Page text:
denim workhorse

December 9, 2011

I have made a lot of these dresses. They are comfortable, easy to wear, and easy to make! (The pattern is a slightly adjusted version of the schoolhouse tunic.)

I usually take over a spot in the house to lay out the fabric. My current favorite is the floor in the bedroom. I place the pattern down and trace it onto the fabric with a chalk spreader tool.

Then cut the fabric…baste, and sew. Below are the sleeves, basted and ready to pin into the bodice.

I really enjoy the process of pinning the sleeves. I have found that fabric is much more malleable than I would think, and pinning the sleeves allows for all kinds of adjustments and refinements.

I started sewing the bodice with blue thread, but it was the wrong color, and so I switched to orange. The contrast was pretty with the dark blue.

I hemmed the bottom of the dress and sleeves by turning the material inside out. I actually have enough fabric to make another dress with the reverse side out, and I might do that. I had a hard time deciding between the dark and light sides of the fabric..

The hem at the bottom of the dress was a little funny, and so I added some tucks around to even out the seam. I guess that they add character..

 

I have been into tomato soup recently. I like to roast the tomatoes with things like onions and peppers, and then blend them. Or even easier, just open a few jars of tomato sauce, add some water, harissa, salt and olive oil, and serve with broiled cheese toasts.

 

There are too many options for exactly how to make this soup, but here is a very general guideline that I like to follow.

 

For roasting tomatoes:

Place cut tomatoes (I slice them in half), butternut squash chunks, hot peppers, onion slices, apples, and anything else you would like to add, onto a cookie sheet. Drizzle with olive oil, add a sprig of fresh basil if you have it, and sprinkle with salt and pepper. Roast in the oven at about 350-400 degrees until the vegetables are cooked and caramelized. It might be advisable to stir a few times during the cooking process.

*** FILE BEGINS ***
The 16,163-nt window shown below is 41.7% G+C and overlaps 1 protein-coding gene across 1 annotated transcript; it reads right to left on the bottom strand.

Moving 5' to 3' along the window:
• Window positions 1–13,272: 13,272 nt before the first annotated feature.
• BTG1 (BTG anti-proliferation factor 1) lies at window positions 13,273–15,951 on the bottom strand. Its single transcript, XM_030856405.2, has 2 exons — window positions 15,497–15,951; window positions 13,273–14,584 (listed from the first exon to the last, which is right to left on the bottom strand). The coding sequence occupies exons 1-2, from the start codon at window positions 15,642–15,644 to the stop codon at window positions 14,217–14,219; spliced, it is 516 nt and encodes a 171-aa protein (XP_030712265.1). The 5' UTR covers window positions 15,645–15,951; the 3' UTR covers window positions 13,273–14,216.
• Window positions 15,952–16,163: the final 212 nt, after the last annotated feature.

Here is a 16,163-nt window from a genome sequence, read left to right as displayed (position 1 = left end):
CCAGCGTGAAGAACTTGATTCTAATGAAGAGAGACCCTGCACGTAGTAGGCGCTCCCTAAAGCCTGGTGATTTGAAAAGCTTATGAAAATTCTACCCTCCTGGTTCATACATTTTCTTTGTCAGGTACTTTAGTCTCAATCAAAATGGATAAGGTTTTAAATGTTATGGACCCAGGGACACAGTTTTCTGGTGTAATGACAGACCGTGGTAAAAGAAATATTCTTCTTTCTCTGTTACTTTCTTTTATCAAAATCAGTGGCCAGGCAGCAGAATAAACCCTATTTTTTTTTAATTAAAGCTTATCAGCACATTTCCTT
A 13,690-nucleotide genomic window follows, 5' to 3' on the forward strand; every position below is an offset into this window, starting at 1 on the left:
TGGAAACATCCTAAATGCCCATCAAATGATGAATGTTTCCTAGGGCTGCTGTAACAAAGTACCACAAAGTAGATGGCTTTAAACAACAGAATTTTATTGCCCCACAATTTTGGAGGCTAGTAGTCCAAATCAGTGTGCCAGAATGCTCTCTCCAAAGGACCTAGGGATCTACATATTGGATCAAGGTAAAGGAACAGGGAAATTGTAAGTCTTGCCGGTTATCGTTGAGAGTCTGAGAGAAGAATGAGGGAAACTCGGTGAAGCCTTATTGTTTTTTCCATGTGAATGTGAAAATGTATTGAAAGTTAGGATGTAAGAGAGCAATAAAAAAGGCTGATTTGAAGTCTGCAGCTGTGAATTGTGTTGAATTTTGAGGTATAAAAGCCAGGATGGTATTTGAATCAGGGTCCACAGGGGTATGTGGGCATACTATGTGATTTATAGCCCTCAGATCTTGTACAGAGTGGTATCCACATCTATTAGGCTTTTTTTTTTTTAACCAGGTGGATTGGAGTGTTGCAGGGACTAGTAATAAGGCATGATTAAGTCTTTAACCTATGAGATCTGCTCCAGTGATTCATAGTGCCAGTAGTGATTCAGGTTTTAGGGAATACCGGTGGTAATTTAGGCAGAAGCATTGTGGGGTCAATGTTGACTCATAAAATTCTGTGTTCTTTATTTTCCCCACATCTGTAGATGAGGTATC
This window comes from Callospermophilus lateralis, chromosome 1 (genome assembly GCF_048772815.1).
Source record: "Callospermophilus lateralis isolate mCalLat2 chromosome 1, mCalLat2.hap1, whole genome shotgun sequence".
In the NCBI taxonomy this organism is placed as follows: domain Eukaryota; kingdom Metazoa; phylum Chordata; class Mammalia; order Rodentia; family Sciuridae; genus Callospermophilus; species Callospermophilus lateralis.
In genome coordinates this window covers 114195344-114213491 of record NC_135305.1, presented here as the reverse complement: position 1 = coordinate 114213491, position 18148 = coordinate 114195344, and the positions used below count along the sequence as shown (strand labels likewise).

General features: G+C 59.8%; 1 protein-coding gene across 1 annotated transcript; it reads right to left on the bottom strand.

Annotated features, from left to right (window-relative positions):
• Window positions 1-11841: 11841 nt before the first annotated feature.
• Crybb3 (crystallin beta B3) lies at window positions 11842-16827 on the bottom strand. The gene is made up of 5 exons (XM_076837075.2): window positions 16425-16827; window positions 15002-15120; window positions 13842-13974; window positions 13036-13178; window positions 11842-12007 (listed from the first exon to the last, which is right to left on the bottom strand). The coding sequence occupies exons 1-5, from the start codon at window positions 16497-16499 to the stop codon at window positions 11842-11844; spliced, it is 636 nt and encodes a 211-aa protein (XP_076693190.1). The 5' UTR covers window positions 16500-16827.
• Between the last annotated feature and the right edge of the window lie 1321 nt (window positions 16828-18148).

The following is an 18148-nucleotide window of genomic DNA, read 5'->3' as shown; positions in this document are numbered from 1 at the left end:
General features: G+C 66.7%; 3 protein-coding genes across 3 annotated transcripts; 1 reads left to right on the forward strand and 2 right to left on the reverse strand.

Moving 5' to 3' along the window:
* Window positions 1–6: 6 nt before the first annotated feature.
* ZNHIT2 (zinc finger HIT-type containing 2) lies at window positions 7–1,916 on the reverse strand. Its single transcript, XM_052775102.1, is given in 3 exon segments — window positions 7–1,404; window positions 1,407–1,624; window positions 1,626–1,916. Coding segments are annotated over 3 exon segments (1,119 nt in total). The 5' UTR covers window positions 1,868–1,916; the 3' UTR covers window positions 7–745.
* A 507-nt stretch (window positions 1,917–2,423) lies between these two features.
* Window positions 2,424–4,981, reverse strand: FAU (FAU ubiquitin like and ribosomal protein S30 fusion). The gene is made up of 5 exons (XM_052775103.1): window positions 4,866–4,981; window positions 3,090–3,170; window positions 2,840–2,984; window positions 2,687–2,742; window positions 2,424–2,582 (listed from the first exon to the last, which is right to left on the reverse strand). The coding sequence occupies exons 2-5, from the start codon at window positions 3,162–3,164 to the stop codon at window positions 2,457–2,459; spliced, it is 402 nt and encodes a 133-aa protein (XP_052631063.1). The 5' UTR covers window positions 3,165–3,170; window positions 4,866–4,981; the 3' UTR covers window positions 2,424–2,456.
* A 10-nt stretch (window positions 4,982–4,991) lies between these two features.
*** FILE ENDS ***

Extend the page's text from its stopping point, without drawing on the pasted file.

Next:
Remove the vegetables from the pan, making sure to collect the juices from cooking. I will often pour in a little hot water to capture as much as I can.

Mix cooked vegetables with water (or vegetable broth for a richer soup), some harissa, and any other flavors that you would like to add here. Blend with a stick blender or put through a food mill. If it is too thick, you can add water. If it is too thin, you can cook it down, or add a handful of cooked couscous or pasta and let it simmer for a few more minutes.  I like this soup to be on the thin side because the cheese toasts end up soaking up extra liquid.

Heat the soup up, and serve with broiled cheese toasts with mustard, and extra pepper, salt, and olive oil for garnish. And some chopped parsley, basil or cilantro.

To make cheese toasts:

Slice 1-2 pieces of stale bread per serving and place on a cookie sheet. Drizzle with olive oil and place a slice or some gratings of cheese on top. Broil in the oven, watching like a HAWK! I am really good at burning the cheese toasts.  Serve soup with cheese toasts on top.

 

pine cone hat

October 27, 2011

This hat is all about texture. The yarn is textured (an unusual knitted cord) and very thick. The hat makes use of the texture of the yarn and knit stitch and is still quite simple.

The little bobbles made by knitting three together and then knitting into the same stitch three times create the pine cone seeds. The stitches swirl in the same way a pine cone might, and the hat is a cute little top to keep a head warm.

There are two sizes in the pattern, and the larger would fit a medium adult head (18″ around), and the small would fit a child (16″ around). For a copy of the pattern, stop in to the store or download here.

Note: please let me know if you have any questions about the pattern. I just finished it and would love any feedback!

warmer hands

October 26, 2011

This is a pattern that we got in at the store this fall. The mitts are easy to make, with simple shaping and cables up the front and back. They are great to wear, and keep hands warm and cozy.

The yarn is Madeline Tosh Merino Light, and is soft and machine washable (which is handy for hand warmers, as they tend to get a little dirty with use).

The mitts are knit on double points. I started using the suggested size two, and moved to a size three as they were just a little too tight. They worked up quite quickly, and with one ball of yarn I was able to knit two pairs and have a little left over!